Since first making waves as corrupt cop Shane Vendrell on The Shield, Walton Goggins has added a number of remarkably complex roles to his resume, a list that reveals he's a rare actor with an unnatural ability to sink his teeth into nearly any character and completely own it, mold it and morph it into something worthy of respect and awe, even if the character he's portraying isn't necessarily worthy of admiration.
This July, Goggins will add another colorful character to his list when he appears opposite Danny McBride in HBO's new comedy Vice Principals (premiering Sunday, July 17 at 10:30/9:30c) in a role that only furthers the working theory that casting Goggins in a project will instantly increase its likability and quality. After all, it worked for The Shield, Justified, Sons of Anarchyand even Quentin Tarantino.
On The Shield, FX's award-winning cop drama, Goggins immediately stood out as Shane, the second in command to Michael Chiklis' crooked Vic Mackey. Shane was a tragic character who was often hard to love, but through Goggins' performance Shane had a dimensionality about him so that even when relationships broke down, even as he made heartbreaking decisions and the world crumbled at his feet, it was still hard to write him off.
Following The Shield, Goggins brought a spark of humanity and depth to Justified outlaw Boyd Crowder, a role he actually turned down before eventually agreeing to appear in the pilot on the condition that he wouldn't be portraying another Southern stereotype. The character was supposed to die from a gunshot wound in the show's pilot, but test audiences were so charmed by Boyd that series creator Graham Yost brought him back, first as a recurring character and then as a series regular beginning with the show's incredible second season.
In Goggins' hands, Boyd became a charismatic but deadly criminal whose eloquence was second only to his intelligence. His shared history and complicated relationship with U.S. Marshal Raylan Givens (Timothy Olyphant) eventually became the lifeblood of the Kentucky-set western, and the many reinventions of Boyd, each one revealing a new layer of the man who would do anything to escape the viselike grip of Harlan, made him a fan-favorite character and Goggins more than just an actor whose face was recognizable but name wasn't.
Vice Principals is Goggins' first major TV role since Justified signed off more than a year ago, and it's not what one might expect from the man who in the interim also stole the spotlight from co-stars Samuel L. Jackson and Kurt Russell as the deceitfully cunning Sheriff Chris Mannix in the Quentin Tarantino film The Hateful Eight.
In the series, a new half-hour comedy from Eastbound & Down's McBride and Jody Hill, Goggins plays Lee Russell, a bow tie-wearing, pattern-loving sycophant and one of two vice principals (the other being McBride's Neal Gamby) fighting hard to be named principal of a South Carolina high school after the current boss (Bill Murray) steps down.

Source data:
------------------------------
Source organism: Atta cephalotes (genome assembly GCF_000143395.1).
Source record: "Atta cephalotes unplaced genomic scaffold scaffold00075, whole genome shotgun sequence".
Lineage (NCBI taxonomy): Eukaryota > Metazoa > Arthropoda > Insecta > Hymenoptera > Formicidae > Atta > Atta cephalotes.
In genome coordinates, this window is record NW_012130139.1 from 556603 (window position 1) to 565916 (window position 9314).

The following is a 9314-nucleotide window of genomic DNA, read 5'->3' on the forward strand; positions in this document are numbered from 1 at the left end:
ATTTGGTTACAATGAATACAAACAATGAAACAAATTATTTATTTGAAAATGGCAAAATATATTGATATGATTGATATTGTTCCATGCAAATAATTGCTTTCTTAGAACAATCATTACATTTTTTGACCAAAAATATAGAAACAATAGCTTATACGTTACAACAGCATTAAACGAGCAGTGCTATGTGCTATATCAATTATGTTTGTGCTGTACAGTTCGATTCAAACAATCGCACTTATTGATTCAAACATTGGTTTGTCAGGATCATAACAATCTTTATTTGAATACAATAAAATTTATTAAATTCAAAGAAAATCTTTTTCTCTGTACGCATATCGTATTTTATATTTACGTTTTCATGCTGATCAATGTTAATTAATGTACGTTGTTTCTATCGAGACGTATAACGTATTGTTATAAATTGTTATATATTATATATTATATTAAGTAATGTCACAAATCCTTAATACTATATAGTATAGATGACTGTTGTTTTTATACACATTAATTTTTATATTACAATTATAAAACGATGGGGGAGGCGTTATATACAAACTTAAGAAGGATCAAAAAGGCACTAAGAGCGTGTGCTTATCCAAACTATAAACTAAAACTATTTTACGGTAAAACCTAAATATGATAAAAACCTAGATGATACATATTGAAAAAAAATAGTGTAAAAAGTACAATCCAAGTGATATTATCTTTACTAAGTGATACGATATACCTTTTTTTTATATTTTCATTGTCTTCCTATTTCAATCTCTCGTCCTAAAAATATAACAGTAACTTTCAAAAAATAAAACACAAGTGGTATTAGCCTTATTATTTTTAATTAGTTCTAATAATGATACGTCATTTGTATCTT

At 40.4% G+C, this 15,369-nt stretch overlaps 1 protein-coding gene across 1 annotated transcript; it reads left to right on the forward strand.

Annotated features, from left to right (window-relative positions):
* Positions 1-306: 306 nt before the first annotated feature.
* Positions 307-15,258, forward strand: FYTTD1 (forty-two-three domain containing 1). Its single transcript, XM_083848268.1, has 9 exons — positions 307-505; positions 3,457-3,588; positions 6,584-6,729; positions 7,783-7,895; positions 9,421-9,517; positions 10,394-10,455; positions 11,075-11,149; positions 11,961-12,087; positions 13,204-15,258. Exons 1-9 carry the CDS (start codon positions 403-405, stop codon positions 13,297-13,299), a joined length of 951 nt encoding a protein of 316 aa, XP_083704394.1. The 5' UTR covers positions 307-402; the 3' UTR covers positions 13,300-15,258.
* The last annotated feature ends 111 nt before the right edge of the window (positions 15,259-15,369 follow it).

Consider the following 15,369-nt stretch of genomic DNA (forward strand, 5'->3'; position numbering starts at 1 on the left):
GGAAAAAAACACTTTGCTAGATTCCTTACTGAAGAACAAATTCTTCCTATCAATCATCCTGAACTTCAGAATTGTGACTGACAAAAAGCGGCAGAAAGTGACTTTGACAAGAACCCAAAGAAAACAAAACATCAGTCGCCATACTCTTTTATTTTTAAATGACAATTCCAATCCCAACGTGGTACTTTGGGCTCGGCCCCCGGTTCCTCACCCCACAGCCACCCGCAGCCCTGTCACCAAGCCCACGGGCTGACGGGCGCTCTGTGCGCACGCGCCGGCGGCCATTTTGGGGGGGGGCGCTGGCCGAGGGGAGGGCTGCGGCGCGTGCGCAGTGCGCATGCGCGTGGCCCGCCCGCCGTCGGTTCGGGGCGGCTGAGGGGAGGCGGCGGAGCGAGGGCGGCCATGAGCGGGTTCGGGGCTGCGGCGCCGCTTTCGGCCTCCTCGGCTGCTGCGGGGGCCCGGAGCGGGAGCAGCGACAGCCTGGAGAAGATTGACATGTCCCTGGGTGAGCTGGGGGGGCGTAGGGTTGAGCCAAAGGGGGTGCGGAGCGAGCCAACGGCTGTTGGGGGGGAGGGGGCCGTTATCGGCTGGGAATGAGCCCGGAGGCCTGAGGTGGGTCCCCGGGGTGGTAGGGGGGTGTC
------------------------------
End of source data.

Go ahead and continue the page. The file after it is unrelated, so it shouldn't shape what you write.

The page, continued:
McBride is, with no disrespect intended, playing a role he's played before, as there's a lot of the egotistical Kenny Powers in Neal Gamby. The character and the jokes work just fine, but the familiar set up is also what allows Goggins to stand out even more, not just from the rest of the cast, but for the range he again displays in a single performance.
Initially, the role looks to be a departure for the actor, for gone are the obvious moral complexities which made Boyd Crowder a charming but undeniably appealing villain and gone is the lyrical eloquence with which he spoke that made his character as dangerous with words as he was with an explosive. In their place are vulgar insults, immaturity and sass, which paint both Russell and McBride's Gamby as not much better than the teenagers they're responsible for governing.
However, it's eventually revealed that like The Shield's Shane, Justified's Boyd, and even Sons of Anarchy's Venus Van Dam, the transgender woman Goggins played on FX's biker drama, there's more than meets the eye to Russell. Behind the paisley-patterned curtain lies a diabolical and deranged man whose only real ambition in life is to be a high school principal, and who will do anything to make it happen.
Like Boyd, Russell knows how to manipulate those around him, as evidenced when, following the appointment of new principal Belinda Brown (Kimberly Hebert Gregory), Russell puts on a show to get in her good graces while simultaneously making nefarious plans to sabotage and usurp her. And it's when the mask slips and the gloves come off that Goggins unsurprisingly shines.
All in all, Vice Principals is a good but not necessarily great comedy, but it's worth watching even if you're not a fan of McBride's typical comedic style because it's not a coincidence that of the six episodes screened for critics, the episode in which Goggins' character hardly factors at all is one of the weakest, while the episodes in which he's able to let loose are some of the best.
While we can quibble over whether or not this is a rare comedic role for Goggins' -- both The Shield and Justified were plenty funny despite being dramas -- there's one thing for certain: The unscrupulous Lee Russell is just further proof that Goggins makes every single project he's part of inherently better. Here's hoping everyone else soon realizes this.
Vice Principals premieres Sunday, July 17 at 10:30/9:30c on HBO.